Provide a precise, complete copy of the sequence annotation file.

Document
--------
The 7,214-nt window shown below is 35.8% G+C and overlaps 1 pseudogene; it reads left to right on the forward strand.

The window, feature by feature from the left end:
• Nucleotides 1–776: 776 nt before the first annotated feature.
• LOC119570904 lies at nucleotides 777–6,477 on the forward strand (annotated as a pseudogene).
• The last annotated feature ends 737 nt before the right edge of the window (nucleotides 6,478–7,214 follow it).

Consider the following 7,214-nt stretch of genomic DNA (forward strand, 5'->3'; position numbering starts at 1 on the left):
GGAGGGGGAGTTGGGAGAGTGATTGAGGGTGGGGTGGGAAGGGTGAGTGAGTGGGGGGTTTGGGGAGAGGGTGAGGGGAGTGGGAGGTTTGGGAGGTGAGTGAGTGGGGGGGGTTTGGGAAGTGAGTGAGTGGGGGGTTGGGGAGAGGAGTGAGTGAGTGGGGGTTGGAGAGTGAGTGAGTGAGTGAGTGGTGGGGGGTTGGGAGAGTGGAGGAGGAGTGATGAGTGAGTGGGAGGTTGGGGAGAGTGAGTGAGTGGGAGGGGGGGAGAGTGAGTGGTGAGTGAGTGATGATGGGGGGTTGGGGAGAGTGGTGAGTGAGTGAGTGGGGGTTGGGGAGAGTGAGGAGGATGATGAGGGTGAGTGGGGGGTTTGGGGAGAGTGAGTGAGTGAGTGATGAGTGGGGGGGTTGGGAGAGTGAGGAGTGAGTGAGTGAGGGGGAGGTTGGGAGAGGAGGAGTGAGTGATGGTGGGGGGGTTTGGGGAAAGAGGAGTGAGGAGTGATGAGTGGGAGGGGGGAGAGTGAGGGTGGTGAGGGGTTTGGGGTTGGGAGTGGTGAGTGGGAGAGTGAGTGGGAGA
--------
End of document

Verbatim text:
The 7,214-nt window shown below is 35.8% G+C and overlaps 1 pseudogene; it reads left to right on the forward strand.

The window, feature by feature from the left end:
• Nucleotides 1–776: 776 nt before the first annotated feature.
• LOC119570904 lies at nucleotides 777–6,477 on the forward strand (annotated as a pseudogene).
• The last annotated feature ends 737 nt before the right edge of the window (nucleotides 6,478–7,214 follow it).

Consider the following 7,214-nt stretch of genomic DNA (forward strand, 5'->3'; position numbering starts at 1 on the left):
GGAGGGGGAGTTGGGAGAGTGATTGAGGGTGGGGTGGGAAGGGTGAGTGAGTGGGGGGTTTGGGGAGAGGGTGAGGGGAGTGGGAGGTTTGGGAGGTGAGTGAGTGGGGGGGGTTTGGGAAGTGAGTGAGTGGGGGGTTGGGGAGAGGAGTGAGTGAGTGGGGGTTGGAGAGTGAGTGAGTGAGTGAGTGGTGGGGGGTTGGGAGAGTGGAGGAGGAGTGATGAGTGAGTGGGAGGTTGGGGAGAGTGAGTGAGTGGGAGGGGGGGAGAGTGAGTGGTGAGTGAGTGATGATGGGGGGTTGGGGAGAGTGGTGAGTGAGTGAGTGGGGGTTGGGGAGAGTGAGGAGGATGATGAGGGTGAGTGGGGGGTTTGGGGAGAGTGAGTGAGTGAGTGATGAGTGGGGGGGTTGGGAGAGTGAGGAGTGAGTGAGTGAGGGGGAGGTTGGGAGAGGAGGAGTGAGTGATGGTGGGGGGGTTTGGGGAAAGAGGAGTGAGGAGTGATGAGTGGGAGGGGGGAGAGTGAGGGTGGTGAGGGGTTTGGGGTTGGGAGTGGTGAGTGGGAGAGTGAGTGGGAGA